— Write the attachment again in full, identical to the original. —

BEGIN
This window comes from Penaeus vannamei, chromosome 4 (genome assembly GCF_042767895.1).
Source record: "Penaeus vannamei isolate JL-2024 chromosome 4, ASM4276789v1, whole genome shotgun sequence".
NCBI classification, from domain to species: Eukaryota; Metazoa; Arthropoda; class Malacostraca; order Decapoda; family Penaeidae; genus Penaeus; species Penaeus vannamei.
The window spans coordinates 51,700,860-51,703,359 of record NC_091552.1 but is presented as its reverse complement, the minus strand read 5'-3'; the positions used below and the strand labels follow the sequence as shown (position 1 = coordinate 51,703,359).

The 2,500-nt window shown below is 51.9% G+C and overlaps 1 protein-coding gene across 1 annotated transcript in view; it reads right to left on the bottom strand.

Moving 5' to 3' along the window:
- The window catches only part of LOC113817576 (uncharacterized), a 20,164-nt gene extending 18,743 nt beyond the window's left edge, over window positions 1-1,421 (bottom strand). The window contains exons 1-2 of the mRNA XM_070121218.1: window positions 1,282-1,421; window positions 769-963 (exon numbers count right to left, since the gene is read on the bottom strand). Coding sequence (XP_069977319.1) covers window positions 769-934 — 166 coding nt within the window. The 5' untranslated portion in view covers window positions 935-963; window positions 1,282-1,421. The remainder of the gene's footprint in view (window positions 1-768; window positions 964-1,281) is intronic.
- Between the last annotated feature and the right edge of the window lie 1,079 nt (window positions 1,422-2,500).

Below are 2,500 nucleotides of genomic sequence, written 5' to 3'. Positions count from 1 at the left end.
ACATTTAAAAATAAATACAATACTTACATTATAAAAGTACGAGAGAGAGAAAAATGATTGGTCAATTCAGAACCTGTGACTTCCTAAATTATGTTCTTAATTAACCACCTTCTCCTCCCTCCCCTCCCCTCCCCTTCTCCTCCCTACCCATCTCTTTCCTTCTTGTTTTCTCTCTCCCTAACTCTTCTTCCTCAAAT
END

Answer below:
This window comes from Penaeus vannamei, chromosome 4 (genome assembly GCF_042767895.1).
Source record: "Penaeus vannamei isolate JL-2024 chromosome 4, ASM4276789v1, whole genome shotgun sequence".
NCBI classification, from domain to species: Eukaryota; Metazoa; Arthropoda; class Malacostraca; order Decapoda; family Penaeidae; genus Penaeus; species Penaeus vannamei.
The window spans coordinates 51,700,860-51,703,359 of record NC_091552.1 but is presented as its reverse complement, the minus strand read 5'-3'; the positions used below and the strand labels follow the sequence as shown (position 1 = coordinate 51,703,359).

The 2,500-nt window shown below is 51.9% G+C and overlaps 1 protein-coding gene across 1 annotated transcript in view; it reads right to left on the bottom strand.

Moving 5' to 3' along the window:
- The window catches only part of LOC113817576 (uncharacterized), a 20,164-nt gene extending 18,743 nt beyond the window's left edge, over window positions 1-1,421 (bottom strand). The window contains exons 1-2 of the mRNA XM_070121218.1: window positions 1,282-1,421; window positions 769-963 (exon numbers count right to left, since the gene is read on the bottom strand). Coding sequence (XP_069977319.1) covers window positions 769-934 — 166 coding nt within the window. The 5' untranslated portion in view covers window positions 935-963; window positions 1,282-1,421. The remainder of the gene's footprint in view (window positions 1-768; window positions 964-1,281) is intronic.
- Between the last annotated feature and the right edge of the window lie 1,079 nt (window positions 1,422-2,500).

Below are 2,500 nucleotides of genomic sequence, written 5' to 3'. Positions count from 1 at the left end.
ACATTTAAAAATAAATACAATACTTACATTATAAAAGTACGAGAGAGAGAAAAATGATTGGTCAATTCAGAACCTGTGACTTCCTAAATTATGTTCTTAATTAACCACCTTCTCCTCCCTCCCCTCCCCTCCCCTTCTCCTCCCTACCCATCTCTTTCCTTCTTGTTTTCTCTCTCCCTAACTCTTCTTCCTCAAAT